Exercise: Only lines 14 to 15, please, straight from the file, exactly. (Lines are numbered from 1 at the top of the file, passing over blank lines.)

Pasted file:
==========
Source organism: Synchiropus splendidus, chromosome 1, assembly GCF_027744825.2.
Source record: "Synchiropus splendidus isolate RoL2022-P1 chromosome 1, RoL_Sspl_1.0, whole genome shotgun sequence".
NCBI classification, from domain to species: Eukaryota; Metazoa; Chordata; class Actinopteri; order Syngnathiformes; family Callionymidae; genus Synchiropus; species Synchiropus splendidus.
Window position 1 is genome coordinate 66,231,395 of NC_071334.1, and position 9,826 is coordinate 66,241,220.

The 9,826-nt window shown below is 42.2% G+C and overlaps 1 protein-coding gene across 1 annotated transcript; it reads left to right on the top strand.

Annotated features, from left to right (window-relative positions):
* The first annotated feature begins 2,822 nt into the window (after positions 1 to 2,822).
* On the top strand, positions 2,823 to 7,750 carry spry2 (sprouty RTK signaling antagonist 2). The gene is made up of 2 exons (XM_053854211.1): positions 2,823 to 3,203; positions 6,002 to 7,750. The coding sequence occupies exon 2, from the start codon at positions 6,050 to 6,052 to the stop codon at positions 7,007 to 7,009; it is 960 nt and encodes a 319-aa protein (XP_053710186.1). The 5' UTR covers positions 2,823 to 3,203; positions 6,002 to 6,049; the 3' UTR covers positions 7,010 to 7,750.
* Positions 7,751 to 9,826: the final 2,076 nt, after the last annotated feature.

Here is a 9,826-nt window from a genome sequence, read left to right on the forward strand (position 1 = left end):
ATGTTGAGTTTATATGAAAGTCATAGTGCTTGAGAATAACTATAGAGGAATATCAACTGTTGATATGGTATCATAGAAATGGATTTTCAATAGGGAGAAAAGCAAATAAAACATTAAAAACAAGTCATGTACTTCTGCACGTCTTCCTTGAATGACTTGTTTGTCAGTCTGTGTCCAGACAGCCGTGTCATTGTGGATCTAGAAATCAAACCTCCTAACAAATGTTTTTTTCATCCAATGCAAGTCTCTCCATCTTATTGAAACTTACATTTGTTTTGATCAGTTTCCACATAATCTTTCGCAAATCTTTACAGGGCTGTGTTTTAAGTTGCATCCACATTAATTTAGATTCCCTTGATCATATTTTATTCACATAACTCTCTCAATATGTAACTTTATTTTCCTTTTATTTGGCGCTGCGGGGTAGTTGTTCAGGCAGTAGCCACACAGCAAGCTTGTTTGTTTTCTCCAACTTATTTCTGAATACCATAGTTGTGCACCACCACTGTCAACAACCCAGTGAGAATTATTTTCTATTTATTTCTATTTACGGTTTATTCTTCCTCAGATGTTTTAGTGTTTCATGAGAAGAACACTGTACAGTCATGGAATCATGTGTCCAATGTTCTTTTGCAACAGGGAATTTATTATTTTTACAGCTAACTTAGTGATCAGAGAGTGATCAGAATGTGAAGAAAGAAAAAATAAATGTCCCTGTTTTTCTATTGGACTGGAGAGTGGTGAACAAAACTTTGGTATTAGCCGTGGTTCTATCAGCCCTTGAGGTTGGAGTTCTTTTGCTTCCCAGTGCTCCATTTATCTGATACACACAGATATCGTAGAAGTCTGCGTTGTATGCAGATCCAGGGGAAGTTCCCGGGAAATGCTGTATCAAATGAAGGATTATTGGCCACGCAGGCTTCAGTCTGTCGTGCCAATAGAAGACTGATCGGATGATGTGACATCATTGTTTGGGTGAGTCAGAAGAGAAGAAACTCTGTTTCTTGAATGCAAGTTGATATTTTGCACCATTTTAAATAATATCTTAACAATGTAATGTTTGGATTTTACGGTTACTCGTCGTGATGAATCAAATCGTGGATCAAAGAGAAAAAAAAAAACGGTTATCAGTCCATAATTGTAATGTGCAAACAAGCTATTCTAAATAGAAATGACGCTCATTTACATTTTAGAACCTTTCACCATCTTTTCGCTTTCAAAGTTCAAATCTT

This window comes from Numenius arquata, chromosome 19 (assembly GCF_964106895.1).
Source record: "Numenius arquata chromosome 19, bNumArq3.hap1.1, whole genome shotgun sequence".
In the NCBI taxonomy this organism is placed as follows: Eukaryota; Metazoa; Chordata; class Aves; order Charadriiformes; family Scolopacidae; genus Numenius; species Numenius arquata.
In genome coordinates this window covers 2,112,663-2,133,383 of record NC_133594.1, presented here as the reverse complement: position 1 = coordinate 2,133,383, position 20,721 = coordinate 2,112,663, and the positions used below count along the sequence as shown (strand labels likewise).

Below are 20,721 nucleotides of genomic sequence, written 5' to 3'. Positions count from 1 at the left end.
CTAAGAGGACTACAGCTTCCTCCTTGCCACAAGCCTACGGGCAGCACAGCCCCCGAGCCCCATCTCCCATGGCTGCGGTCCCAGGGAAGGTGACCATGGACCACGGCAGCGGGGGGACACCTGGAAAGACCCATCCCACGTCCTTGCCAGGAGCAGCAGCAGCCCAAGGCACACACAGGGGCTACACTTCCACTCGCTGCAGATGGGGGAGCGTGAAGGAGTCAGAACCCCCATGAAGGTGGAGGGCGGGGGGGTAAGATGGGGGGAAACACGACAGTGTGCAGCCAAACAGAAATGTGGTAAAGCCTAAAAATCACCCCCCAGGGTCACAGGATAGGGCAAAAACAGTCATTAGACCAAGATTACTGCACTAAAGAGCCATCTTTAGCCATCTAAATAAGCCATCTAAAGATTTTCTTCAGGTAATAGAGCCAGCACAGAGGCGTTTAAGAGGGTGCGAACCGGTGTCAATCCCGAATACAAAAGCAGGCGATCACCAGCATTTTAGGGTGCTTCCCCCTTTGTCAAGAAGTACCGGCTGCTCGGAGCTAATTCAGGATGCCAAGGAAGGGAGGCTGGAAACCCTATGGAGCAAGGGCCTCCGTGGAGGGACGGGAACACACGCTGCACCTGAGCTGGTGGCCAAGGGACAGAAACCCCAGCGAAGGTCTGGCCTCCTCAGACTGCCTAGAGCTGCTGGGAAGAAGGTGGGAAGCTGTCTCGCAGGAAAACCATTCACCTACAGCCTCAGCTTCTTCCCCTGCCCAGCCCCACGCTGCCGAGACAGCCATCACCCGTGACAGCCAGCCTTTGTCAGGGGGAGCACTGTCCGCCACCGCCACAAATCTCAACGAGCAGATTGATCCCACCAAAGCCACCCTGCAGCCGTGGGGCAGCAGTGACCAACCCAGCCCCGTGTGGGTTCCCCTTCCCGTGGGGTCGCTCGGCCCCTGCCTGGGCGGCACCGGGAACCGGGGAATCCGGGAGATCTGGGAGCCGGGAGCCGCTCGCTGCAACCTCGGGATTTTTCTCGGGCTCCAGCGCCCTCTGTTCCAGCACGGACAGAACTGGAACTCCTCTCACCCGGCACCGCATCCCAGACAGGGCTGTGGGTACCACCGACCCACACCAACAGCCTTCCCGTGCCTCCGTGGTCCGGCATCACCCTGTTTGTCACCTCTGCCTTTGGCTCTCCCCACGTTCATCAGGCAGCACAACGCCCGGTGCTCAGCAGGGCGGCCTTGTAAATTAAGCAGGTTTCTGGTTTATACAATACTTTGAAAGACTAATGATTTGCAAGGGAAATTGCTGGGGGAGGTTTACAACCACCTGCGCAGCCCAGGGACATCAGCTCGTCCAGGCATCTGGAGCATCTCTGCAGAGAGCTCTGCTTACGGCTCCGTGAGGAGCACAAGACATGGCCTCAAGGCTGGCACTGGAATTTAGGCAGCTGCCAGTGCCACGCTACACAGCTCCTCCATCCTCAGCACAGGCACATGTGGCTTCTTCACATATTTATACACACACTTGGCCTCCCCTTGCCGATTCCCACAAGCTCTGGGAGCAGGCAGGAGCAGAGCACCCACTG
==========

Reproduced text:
In the NCBI taxonomy this organism is placed as follows: Eukaryota; Metazoa; Chordata; class Aves; order Charadriiformes; family Scolopacidae; genus Numenius; species Numenius arquata.
In genome coordinates this window covers 2,112,663-2,133,383 of record NC_133594.1, presented here as the reverse complement: position 1 = coordinate 2,133,383, position 20,721 = coordinate 2,112,663, and the positions used below count along the sequence as shown (strand labels likewise).